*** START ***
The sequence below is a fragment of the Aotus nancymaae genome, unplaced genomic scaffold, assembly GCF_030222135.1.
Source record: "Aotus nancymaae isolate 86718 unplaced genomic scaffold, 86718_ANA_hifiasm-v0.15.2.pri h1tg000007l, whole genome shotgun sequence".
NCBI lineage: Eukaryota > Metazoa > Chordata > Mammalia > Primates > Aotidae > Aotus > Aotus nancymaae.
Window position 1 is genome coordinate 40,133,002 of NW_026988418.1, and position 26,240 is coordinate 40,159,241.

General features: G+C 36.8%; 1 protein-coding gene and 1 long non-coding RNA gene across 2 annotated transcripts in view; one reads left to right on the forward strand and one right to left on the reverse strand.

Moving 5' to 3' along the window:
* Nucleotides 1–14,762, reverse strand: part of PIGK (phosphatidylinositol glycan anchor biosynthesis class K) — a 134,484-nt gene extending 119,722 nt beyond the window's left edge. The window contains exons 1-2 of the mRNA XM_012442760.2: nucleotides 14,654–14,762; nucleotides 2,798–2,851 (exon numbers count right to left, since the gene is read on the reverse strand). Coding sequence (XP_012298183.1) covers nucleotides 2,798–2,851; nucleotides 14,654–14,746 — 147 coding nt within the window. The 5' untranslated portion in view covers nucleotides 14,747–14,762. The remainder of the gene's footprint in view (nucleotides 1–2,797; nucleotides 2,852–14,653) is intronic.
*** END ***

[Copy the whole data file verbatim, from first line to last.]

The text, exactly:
The sequence below is a fragment of the Aotus nancymaae genome, unplaced genomic scaffold, assembly GCF_030222135.1.
Source record: "Aotus nancymaae isolate 86718 unplaced genomic scaffold, 86718_ANA_hifiasm-v0.15.2.pri h1tg000007l, whole genome shotgun sequence".
NCBI lineage: Eukaryota > Metazoa > Chordata > Mammalia > Primates > Aotidae > Aotus > Aotus nancymaae.
Window position 1 is genome coordinate 40,133,002 of NW_026988418.1, and position 26,240 is coordinate 40,159,241.

General features: G+C 36.8%; 1 protein-coding gene and 1 long non-coding RNA gene across 2 annotated transcripts in view; one reads left to right on the forward strand and one right to left on the reverse strand.

Moving 5' to 3' along the window:
* Nucleotides 1–14,762, reverse strand: part of PIGK (phosphatidylinositol glycan anchor biosynthesis class K) — a 134,484-nt gene extending 119,722 nt beyond the window's left edge. The window contains exons 1-2 of the mRNA XM_012442760.2: nucleotides 14,654–14,762; nucleotides 2,798–2,851 (exon numbers count right to left, since the gene is read on the reverse strand). Coding sequence (XP_012298183.1) covers nucleotides 2,798–2,851; nucleotides 14,654–14,746 — 147 coding nt within the window. The 5' untranslated portion in view covers nucleotides 14,747–14,762. The remainder of the gene's footprint in view (nucleotides 1–2,797; nucleotides 2,852–14,653) is intronic.